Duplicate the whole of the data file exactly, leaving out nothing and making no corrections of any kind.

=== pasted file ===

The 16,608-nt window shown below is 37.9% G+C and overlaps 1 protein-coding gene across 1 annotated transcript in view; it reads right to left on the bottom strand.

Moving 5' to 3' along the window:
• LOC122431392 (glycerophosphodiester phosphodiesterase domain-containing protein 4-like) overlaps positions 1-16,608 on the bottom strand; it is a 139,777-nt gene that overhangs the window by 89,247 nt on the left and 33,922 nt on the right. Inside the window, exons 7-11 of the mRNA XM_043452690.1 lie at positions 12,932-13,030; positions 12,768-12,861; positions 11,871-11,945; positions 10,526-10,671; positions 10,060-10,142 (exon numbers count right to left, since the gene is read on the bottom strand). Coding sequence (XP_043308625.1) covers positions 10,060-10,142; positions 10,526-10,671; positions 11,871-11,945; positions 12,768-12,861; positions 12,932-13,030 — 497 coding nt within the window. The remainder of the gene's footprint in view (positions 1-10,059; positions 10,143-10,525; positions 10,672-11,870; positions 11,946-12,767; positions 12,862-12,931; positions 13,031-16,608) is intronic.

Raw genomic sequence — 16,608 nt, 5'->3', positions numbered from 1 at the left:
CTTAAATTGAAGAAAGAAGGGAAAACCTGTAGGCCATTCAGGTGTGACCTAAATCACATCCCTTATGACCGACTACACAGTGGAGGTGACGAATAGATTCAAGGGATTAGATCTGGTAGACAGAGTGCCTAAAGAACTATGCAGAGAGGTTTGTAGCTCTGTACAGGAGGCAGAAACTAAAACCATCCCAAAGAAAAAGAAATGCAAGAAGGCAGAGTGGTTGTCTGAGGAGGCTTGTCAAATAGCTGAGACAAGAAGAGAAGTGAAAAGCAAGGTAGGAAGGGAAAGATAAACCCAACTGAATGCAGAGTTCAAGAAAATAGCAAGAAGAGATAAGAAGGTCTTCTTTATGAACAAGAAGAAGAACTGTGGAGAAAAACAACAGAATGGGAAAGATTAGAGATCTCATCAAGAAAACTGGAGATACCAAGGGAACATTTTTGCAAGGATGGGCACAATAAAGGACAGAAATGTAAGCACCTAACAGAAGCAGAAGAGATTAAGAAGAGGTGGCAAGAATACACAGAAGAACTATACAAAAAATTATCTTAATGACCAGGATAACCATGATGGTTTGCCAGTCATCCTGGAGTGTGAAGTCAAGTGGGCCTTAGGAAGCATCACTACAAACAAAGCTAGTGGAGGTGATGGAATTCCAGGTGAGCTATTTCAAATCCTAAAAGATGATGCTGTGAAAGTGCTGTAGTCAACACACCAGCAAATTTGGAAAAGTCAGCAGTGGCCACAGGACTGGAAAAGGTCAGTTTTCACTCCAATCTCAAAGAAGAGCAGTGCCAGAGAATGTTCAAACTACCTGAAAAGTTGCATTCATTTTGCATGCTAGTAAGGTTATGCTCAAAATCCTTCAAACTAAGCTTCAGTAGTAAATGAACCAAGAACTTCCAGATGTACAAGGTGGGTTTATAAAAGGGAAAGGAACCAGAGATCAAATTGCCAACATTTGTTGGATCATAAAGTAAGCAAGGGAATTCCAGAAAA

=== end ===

The 16,608-nt window shown below is 37.9% G+C and overlaps 1 protein-coding gene across 1 annotated transcript in view; it reads right to left on the bottom strand.

Moving 5' to 3' along the window:
• LOC122431392 (glycerophosphodiester phosphodiesterase domain-containing protein 4-like) overlaps positions 1-16,608 on the bottom strand; it is a 139,777-nt gene that overhangs the window by 89,247 nt on the left and 33,922 nt on the right. Inside the window, exons 7-11 of the mRNA XM_043452690.1 lie at positions 12,932-13,030; positions 12,768-12,861; positions 11,871-11,945; positions 10,526-10,671; positions 10,060-10,142 (exon numbers count right to left, since the gene is read on the bottom strand). Coding sequence (XP_043308625.1) covers positions 10,060-10,142; positions 10,526-10,671; positions 11,871-11,945; positions 12,768-12,861; positions 12,932-13,030 — 497 coding nt within the window. The remainder of the gene's footprint in view (positions 1-10,059; positions 10,143-10,525; positions 10,672-11,870; positions 11,946-12,767; positions 12,862-12,931; positions 13,031-16,608) is intronic.

Raw genomic sequence — 16,608 nt, 5'->3', positions numbered from 1 at the left:
CTTAAATTGAAGAAAGAAGGGAAAACCTGTAGGCCATTCAGGTGTGACCTAAATCACATCCCTTATGACCGACTACACAGTGGAGGTGACGAATAGATTCAAGGGATTAGATCTGGTAGACAGAGTGCCTAAAGAACTATGCAGAGAGGTTTGTAGCTCTGTACAGGAGGCAGAAACTAAAACCATCCCAAAGAAAAAGAAATGCAAGAAGGCAGAGTGGTTGTCTGAGGAGGCTTGTCAAATAGCTGAGACAAGAAGAGAAGTGAAAAGCAAGGTAGGAAGGGAAAGATAAACCCAACTGAATGCAGAGTTCAAGAAAATAGCAAGAAGAGATAAGAAGGTCTTCTTTATGAACAAGAAGAAGAACTGTGGAGAAAAACAACAGAATGGGAAAGATTAGAGATCTCATCAAGAAAACTGGAGATACCAAGGGAACATTTTTGCAAGGATGGGCACAATAAAGGACAGAAATGTAAGCACCTAACAGAAGCAGAAGAGATTAAGAAGAGGTGGCAAGAATACACAGAAGAACTATACAAAAAATTATCTTAATGACCAGGATAACCATGATGGTTTGCCAGTCATCCTGGAGTGTGAAGTCAAGTGGGCCTTAGGAAGCATCACTACAAACAAAGCTAGTGGAGGTGATGGAATTCCAGGTGAGCTATTTCAAATCCTAAAAGATGATGCTGTGAAAGTGCTGTAGTCAACACACCAGCAAATTTGGAAAAGTCAGCAGTGGCCACAGGACTGGAAAAGGTCAGTTTTCACTCCAATCTCAAAGAAGAGCAGTGCCAGAGAATGTTCAAACTACCTGAAAAGTTGCATTCATTTTGCATGCTAGTAAGGTTATGCTCAAAATCCTTCAAACTAAGCTTCAGTAGTAAATGAACCAAGAACTTCCAGATGTACAAGGTGGGTTTATAAAAGGGAAAGGAACCAGAGATCAAATTGCCAACATTTGTTGGATCATAAAGTAAGCAAGGGAATTCCAGAAAA